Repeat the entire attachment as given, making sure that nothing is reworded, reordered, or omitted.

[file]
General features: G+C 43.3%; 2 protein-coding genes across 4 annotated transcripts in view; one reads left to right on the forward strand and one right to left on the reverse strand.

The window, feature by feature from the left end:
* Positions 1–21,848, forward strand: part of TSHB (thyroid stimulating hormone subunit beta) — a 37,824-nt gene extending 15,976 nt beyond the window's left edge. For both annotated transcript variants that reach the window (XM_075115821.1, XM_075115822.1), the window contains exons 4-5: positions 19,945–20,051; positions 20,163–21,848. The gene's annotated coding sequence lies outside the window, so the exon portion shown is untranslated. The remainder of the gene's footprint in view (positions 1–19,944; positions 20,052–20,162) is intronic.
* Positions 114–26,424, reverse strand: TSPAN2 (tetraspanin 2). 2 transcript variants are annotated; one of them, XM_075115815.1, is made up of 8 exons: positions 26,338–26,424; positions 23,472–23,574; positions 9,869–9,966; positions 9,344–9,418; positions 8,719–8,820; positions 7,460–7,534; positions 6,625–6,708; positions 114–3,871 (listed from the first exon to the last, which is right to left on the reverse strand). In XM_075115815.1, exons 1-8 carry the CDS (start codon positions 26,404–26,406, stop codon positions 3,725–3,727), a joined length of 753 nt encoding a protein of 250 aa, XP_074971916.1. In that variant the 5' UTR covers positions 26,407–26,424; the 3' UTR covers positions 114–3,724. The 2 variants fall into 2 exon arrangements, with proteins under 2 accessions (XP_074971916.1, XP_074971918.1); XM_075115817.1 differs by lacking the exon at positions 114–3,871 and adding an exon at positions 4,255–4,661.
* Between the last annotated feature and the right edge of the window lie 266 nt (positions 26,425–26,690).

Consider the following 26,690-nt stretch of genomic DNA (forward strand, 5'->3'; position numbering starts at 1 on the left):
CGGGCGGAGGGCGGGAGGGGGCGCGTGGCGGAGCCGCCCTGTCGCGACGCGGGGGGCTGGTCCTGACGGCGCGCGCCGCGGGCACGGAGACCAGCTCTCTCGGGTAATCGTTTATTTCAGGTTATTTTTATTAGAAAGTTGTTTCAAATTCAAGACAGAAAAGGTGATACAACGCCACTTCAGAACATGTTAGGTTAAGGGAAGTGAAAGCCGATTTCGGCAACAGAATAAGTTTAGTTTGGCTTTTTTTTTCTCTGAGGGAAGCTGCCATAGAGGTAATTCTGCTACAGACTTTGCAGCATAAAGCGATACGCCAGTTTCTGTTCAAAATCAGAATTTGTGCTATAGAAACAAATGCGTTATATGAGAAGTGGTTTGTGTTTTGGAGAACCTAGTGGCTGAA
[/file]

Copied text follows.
General features: G+C 43.3%; 2 protein-coding genes across 4 annotated transcripts in view; one reads left to right on the forward strand and one right to left on the reverse strand.

The window, feature by feature from the left end:
* Positions 1–21,848, forward strand: part of TSHB (thyroid stimulating hormone subunit beta) — a 37,824-nt gene extending 15,976 nt beyond the window's left edge. For both annotated transcript variants that reach the window (XM_075115821.1, XM_075115822.1), the window contains exons 4-5: positions 19,945–20,051; positions 20,163–21,848. The gene's annotated coding sequence lies outside the window, so the exon portion shown is untranslated. The remainder of the gene's footprint in view (positions 1–19,944; positions 20,052–20,162) is intronic.
* Positions 114–26,424, reverse strand: TSPAN2 (tetraspanin 2). 2 transcript variants are annotated; one of them, XM_075115815.1, is made up of 8 exons: positions 26,338–26,424; positions 23,472–23,574; positions 9,869–9,966; positions 9,344–9,418; positions 8,719–8,820; positions 7,460–7,534; positions 6,625–6,708; positions 114–3,871 (listed from the first exon to the last, which is right to left on the reverse strand). In XM_075115815.1, exons 1-8 carry the CDS (start codon positions 26,404–26,406, stop codon positions 3,725–3,727), a joined length of 753 nt encoding a protein of 250 aa, XP_074971916.1. In that variant the 5' UTR covers positions 26,407–26,424; the 3' UTR covers positions 114–3,724. The 2 variants fall into 2 exon arrangements, with proteins under 2 accessions (XP_074971916.1, XP_074971918.1); XM_075115817.1 differs by lacking the exon at positions 114–3,871 and adding an exon at positions 4,255–4,661.
* Between the last annotated feature and the right edge of the window lie 266 nt (positions 26,425–26,690).

Consider the following 26,690-nt stretch of genomic DNA (forward strand, 5'->3'; position numbering starts at 1 on the left):
CGGGCGGAGGGCGGGAGGGGGCGCGTGGCGGAGCCGCCCTGTCGCGACGCGGGGGGCTGGTCCTGACGGCGCGCGCCGCGGGCACGGAGACCAGCTCTCTCGGGTAATCGTTTATTTCAGGTTATTTTTATTAGAAAGTTGTTTCAAATTCAAGACAGAAAAGGTGATACAACGCCACTTCAGAACATGTTAGGTTAAGGGAAGTGAAAGCCGATTTCGGCAACAGAATAAGTTTAGTTTGGCTTTTTTTTTCTCTGAGGGAAGCTGCCATAGAGGTAATTCTGCTACAGACTTTGCAGCATAAAGCGATACGCCAGTTTCTGTTCAAAATCAGAATTTGTGCTATAGAAACAAATGCGTTATATGAGAAGTGGTTTGTGTTTTGGAGAACCTAGTGGCTGAA